THE LAND OF EXTREMES
Welcome to the hottest, driest, lowest place in America: Death Valley National Park. In this below-sea-level basin, steady drought and record summer heat make Death Valley a land of extremes. Yet, each extreme has a striking contrast. Towering peaks are frosted with winter snow. Rare rainstorms bring vast fields of wildflowers. Lush oases harbor tiny fish and refuge for wildlife and humans. Cover photo by Tom Chiakulas (www.sharetheexperience.org). Photo on page 3 by Steve Perry (www.sharetheexperience.org).
Death Valley (located in California and Nevada) never disappoints with 3.4 million acres of desert and mountains --making it the largest national park in the lower 48 states. This next picture of the park was taken as a storm rolled in, giving more color and contrast to the Grapevine Mountains while churning sand creates the illusion of fog. The two hikers give you a sense of scale -- can you spot them? Photo by Donna Fullerton (www.sharetheexperience.org).
Many first time visitors to Death Valley are surprised it is not covered with a sea of sand. Less than one percent of the desert is covered with dunes, yet the shadowed ripples and stark, graceful curves define "desert" in our imaginations. The Mesquite Flat Dunes are the best known and easiest to visit in the national park. Photo of Mesquite Flat Sand Dunes at sunrise by Greg Clure (www.sharetheexperience.org).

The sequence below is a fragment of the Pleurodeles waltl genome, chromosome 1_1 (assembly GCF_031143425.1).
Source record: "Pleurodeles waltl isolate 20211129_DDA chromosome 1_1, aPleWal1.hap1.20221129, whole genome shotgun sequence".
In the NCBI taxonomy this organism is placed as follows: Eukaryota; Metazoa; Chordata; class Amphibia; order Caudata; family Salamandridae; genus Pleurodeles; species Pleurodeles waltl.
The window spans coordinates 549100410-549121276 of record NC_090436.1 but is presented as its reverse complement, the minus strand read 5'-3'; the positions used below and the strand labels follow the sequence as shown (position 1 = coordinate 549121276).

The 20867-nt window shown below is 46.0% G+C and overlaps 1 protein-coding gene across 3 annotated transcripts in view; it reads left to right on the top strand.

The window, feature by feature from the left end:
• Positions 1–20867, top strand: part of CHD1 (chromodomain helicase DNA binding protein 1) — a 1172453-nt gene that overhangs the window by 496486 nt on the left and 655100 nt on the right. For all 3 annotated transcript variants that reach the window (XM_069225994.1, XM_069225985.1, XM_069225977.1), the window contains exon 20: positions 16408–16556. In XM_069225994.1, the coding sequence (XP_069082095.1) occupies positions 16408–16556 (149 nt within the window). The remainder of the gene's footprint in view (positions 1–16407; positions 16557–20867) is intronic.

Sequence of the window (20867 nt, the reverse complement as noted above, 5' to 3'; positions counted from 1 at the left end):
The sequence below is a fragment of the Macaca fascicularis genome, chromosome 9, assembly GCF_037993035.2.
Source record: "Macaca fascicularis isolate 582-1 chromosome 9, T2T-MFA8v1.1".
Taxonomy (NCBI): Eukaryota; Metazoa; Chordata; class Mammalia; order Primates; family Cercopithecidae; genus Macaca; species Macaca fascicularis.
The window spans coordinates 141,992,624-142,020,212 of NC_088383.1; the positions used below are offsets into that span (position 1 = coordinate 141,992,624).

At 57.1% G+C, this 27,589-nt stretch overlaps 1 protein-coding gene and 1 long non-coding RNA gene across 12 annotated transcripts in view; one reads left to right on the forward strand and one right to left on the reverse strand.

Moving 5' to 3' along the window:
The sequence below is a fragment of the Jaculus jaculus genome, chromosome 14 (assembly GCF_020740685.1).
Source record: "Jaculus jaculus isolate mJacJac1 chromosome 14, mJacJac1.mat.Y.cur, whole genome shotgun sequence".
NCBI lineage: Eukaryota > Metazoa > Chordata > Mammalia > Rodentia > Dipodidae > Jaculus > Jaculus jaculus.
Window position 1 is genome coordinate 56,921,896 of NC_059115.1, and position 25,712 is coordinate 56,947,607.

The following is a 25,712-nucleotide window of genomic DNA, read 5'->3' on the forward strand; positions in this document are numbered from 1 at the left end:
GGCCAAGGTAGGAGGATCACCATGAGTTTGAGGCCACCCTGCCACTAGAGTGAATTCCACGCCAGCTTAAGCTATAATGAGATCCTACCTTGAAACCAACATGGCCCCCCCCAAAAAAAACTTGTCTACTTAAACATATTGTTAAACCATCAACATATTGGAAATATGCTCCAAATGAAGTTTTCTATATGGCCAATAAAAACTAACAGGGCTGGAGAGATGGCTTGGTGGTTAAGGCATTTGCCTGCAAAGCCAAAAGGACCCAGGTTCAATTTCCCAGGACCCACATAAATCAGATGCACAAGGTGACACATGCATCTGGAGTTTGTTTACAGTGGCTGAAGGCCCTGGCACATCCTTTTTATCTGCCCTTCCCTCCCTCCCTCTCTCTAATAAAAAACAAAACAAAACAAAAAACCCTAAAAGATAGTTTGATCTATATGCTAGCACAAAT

A fiery sunrise at the Mesquite Sand Dunes in Death Valley courtesy of Mike Mezeul II (@mikemezphoto on Instagram).
Nestled in a remote valley between the Cottonwood and Last Chance Ranges, the Racetrack is a place of stunning beauty and mystery. The Racetrack is a playa -- a dry lakebed -- best known for its strange moving rocks (sometimes weighing hundreds of pounds). Although no one has actually seen the rocks move, the long meandering tracks left behind in the mud surface of the playa attest to their activity. Photo by Marc Davis (www.sharetheexperience.org).
Devil's Golf Course
Devil’s Golf Course is an immense area of rock salt eroded by wind and rain into jagged spires. So incredibly serrated that “only the devil could play golf on such rough links.” Twilight photo by Michel Herson (www.sharetheexperience.org).
Watching the sun rise from Death Valley National Park’s Zabriskie Point is a must. Located in the park’s Furnace Creek Area, Zabriskie Point provides spectacular views of the park’s wildly eroded and vibrantly colored badlands with the flat salt plains and the Grapevine Mountains visible in the distance. Photo by Mahendiran Mohan (www.sharetheexperience.org).
Named after Pete Augereberry, a gold miner in the 1900s, Aguereberry Point offers amazing views of Death Valley. Visitors to the area can still see Pete’s original cabin built in 1907. Sunrise from Aguereberry Point by Cliff LaPlant (www.sharetheexperience.org).
Share your amazing public lands photos with us at https://www.flickr.com/groups/americas-public-lands. Plan your trip to Death Valley: http://www.nps.gov/deva/index.htm #nationalparks #stelleradventure #action #seewhatisee #publiclands #landscape #desert #nature #goexplore #findyourpark